Student Seminar SS04

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Transcript of Student Seminar SS04

Astrophysical Environments
2. The Q-value
4. The Gamow-Peak
8. The Trojan-Horse method
Student Seminar SS04 – p.2/26
Nuclear reactions: Notation A nuclear reaction in which a particle a strikes a nucleus X
producing a nucleus Y and a new particle b is commonly symbolised by
a + X → Y + b
p +14 N →15 O + γ 14N(p, γ)15O
12C + d →13 C + p 12C(d, p)13C
Student Seminar SS04 – p.4/26
Student Seminar SS04 – p.5/26
The Q-value Definition of the Q-value: the amount by which the sum of the rest mass energies of the initial participants of a nuclear reaction exceeds the sum of the rest mass energies of all the products of the reaction.
X(a, b)Y
exothermic reaction : Q > 0
endothermic reaction: Q < 0
In principle a exothermic reaction is possible even if the incident particles have no kinetic energy!
Student Seminar SS04 – p.6/26
The Q-value (cont. ) the laboratory threshold energy is the energy at which a endothermic reaction is energetically possible
Ethres > |Q|
EX,a − EY,b = [(MY + Mb) − (MX + Ma)] c 2 = −Q
Thus the kinetic energy of the incident particles must be sufficient to
1. penetrate the Coulomb-barrier (→ Gamow-Peak)
2. exceed the laboratory threshold energy
Student Seminar SS04 – p.7/26
which have uniform velocity v.
Uniform density NX and Na
Definition of the cross section:
σ(cm2) = number of reactions/nucleusX/unit time
number of incident particles/cm2/unit time
Student Seminar SS04 – p.8/26
which have uniform velocity v.
Uniform density NX and Na
Reaction rate:
ra,X = σ(v)vNaNX
Cross section and reaction rate with the normalised relative velocity distribution ∫
Φa,Xdv = 1 we obtain:
ra,X = (1 + δaX)−1NaNX
= (1 + δaX)−1NaNXσv
One can show that if the velocity distribution of the incident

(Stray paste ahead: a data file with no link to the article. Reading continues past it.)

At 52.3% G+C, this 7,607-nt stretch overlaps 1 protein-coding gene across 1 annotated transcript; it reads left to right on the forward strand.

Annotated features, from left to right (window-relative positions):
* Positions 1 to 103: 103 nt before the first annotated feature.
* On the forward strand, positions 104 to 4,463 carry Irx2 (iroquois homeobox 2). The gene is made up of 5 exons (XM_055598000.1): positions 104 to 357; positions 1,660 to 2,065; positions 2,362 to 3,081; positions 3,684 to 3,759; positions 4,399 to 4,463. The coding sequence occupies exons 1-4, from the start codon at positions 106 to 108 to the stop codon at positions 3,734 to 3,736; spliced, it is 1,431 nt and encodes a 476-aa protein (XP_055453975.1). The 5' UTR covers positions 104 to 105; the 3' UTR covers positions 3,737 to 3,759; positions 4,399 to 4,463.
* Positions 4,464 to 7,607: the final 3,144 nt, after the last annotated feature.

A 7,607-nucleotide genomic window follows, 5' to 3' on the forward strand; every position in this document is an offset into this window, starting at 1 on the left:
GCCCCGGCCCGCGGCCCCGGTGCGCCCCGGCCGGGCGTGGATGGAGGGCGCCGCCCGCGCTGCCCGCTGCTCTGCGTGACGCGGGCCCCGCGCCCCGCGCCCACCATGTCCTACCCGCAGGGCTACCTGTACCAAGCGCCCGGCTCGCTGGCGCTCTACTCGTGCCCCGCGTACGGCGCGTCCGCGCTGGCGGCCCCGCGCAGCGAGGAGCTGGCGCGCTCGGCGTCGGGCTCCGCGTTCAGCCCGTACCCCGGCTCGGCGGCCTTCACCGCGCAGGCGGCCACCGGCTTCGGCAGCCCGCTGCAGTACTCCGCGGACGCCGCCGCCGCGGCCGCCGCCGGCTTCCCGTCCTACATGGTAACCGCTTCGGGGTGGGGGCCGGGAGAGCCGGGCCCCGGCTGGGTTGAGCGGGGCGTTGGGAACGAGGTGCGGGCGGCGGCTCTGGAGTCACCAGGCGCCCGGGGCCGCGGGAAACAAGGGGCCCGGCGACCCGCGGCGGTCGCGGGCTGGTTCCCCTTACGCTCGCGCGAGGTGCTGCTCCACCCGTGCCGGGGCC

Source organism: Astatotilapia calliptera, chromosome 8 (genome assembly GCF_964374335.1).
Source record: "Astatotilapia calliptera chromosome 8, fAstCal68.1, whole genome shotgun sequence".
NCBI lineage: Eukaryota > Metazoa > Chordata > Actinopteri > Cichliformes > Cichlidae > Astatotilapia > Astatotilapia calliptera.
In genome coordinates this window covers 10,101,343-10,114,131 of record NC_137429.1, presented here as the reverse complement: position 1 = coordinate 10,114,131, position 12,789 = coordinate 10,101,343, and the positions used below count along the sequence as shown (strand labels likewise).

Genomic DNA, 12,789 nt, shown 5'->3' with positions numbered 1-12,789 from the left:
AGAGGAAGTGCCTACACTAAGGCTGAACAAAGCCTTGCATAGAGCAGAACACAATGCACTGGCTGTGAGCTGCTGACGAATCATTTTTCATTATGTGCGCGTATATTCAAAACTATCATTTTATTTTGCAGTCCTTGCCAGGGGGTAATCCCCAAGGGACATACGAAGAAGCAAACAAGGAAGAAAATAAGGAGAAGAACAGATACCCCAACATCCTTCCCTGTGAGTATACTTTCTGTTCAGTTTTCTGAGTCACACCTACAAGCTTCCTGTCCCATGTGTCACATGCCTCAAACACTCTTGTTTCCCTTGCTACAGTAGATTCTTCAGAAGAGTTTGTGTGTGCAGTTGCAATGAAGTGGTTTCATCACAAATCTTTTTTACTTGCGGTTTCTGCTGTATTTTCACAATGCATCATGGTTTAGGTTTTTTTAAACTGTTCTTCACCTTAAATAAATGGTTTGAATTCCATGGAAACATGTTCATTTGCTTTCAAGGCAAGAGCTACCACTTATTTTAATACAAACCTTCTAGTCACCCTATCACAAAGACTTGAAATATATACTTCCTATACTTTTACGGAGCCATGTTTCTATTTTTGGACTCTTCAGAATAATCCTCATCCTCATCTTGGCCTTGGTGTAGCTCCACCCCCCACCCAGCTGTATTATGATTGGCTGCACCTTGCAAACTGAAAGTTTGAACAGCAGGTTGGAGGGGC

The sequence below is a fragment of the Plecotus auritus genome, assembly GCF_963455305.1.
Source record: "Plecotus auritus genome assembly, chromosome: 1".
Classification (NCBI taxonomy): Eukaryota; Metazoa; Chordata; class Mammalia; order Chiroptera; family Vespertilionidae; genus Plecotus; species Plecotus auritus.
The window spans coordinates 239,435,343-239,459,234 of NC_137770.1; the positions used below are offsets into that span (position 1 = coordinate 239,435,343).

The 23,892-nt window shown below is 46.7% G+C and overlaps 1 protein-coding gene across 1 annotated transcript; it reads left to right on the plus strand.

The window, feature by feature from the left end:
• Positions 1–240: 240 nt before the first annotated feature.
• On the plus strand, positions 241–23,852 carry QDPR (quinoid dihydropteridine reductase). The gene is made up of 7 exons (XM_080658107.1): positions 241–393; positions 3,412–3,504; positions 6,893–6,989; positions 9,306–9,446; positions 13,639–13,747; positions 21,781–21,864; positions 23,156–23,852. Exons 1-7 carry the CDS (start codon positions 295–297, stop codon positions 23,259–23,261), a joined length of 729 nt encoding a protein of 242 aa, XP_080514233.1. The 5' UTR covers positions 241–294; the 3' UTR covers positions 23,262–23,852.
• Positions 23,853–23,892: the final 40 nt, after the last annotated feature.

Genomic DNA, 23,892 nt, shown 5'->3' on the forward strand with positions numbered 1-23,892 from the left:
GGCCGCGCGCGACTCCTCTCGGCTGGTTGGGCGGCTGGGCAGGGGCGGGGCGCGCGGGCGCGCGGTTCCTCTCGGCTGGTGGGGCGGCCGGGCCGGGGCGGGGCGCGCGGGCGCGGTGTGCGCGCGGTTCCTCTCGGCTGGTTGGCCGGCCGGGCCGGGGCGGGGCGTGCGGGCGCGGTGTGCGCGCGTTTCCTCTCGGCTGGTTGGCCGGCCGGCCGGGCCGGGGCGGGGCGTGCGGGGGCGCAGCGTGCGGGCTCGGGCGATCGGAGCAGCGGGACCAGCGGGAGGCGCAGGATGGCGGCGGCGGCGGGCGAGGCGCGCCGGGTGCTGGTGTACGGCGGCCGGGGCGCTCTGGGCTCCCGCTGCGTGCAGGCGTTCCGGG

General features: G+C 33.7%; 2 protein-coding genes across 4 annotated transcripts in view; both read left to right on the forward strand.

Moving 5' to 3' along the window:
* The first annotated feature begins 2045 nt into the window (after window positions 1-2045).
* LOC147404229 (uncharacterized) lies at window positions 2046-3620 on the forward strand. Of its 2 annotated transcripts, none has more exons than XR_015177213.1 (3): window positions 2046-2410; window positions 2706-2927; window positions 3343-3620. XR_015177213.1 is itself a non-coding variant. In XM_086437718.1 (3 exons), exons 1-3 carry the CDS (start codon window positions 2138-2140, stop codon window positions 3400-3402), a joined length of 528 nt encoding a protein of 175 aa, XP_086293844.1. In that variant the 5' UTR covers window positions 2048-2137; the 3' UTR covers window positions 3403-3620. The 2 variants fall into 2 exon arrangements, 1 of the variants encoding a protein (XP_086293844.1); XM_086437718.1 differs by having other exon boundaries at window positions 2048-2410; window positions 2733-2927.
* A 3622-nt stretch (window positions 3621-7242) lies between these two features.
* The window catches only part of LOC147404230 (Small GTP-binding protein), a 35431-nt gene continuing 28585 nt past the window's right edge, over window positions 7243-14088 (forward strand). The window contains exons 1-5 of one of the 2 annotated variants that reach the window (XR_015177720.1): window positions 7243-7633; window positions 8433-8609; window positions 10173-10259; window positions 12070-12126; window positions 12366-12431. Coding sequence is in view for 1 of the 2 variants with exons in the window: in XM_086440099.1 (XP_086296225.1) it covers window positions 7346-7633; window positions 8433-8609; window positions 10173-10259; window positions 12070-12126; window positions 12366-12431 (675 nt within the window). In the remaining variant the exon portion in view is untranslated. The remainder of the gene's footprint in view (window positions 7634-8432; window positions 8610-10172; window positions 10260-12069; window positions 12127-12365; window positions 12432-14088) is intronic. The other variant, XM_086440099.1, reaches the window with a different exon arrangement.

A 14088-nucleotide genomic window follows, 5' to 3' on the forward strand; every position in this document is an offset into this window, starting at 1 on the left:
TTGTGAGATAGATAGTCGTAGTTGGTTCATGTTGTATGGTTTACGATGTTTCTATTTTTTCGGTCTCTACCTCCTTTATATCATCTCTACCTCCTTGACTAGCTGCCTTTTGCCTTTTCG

particles are Maxwellian then the same applies to σ(v)
Student Seminar SS04 – p.10/26
Cross section and reaction rate Transformation in the centre of mass system and separation of translation velocity and relative velocity leads to:
r = (1 + δaX)−1NaNX4π (
Student Seminar SS04 – p.11/26
Astrophysical environments: kT −→ E ∼ 100 keV
How can a significant amount of nuclear reactions proceed, when the Coulomb-potential is to high ?
Solution: quantum mechanical penetration probability of the
Coulomb-potential P ∝ exp (
σ(E) = S(E) × E−1 × exp (
−bE−1/2 )
E−1: geometrical factor ∝ de Broglie wavelength
exp (
raX = (1 + δaX)−1NaNX
−bE−1/2 )
• S(E) is called the astrophysical S-factor
• S(E) must contain all intrinsic nuclear properties of the specific reaction since the other two factors describe only energy dependence
• If no resonance appears: S(E) is often found to be only weakly energy dependent
• No complete theory of nuclei → S(E) from measurements and extrapolation ?
Student Seminar SS04 – p.15/26
• The cross sec- tion is rapidly changing with the energy!
Student Seminar SS04 – p.16/26
Recall: S(E) =
σ(E) × E ×
safely !
atoms or molecules (target)
=⇒ at low energies electron screening effects become important
=⇒ knowledge of electron screening effects are important for
astrophysical nuclear reaction models
Student Seminar SS04 – p.20/26
A + x → C + c
is studied via the reaction
A + a → C + c + b
where the nucleus a (”Trojan Horse”) is clusterised as b + x, and assumed to break-up into two clusters x and b.
Student Seminar SS04 – p.22/26
The momentum distribution of the ”Horse” is studied, in order
to extract information of the desired two-body reaction.
Student Seminar SS04 – p.23/26
Trojan-Horse (cont. ) Example: the reaction 6Li(d, α)4He via the reaction 6Li(6Li, αα)4He
Spitaleri et. al, Phys. Rev. C 63 (2001)
Student Seminar SS04 – p.24/26
The LUNA-Experiment • first experiment to meassure in the energy range of the
• Langanke & Assenbaum,”Effects of Electron Screening on Low-Energy Fussion Cross Sections, Z. Phys. A,327
• Baur & Typel, ”Theory of the Trojan-Horse Method”,nucl-th:/0401054
• Spitaleri et. al, ”Trojan-Horse method applied to 2H(6Li, α)4He at astrophysical energies
Student Seminar SS04 – p.26/26
The Gamow-Peak
Gamow-Peak (cont.~)
Gamow-Peak (cont.~)
Resonances I
Resonances II
{Electron screening}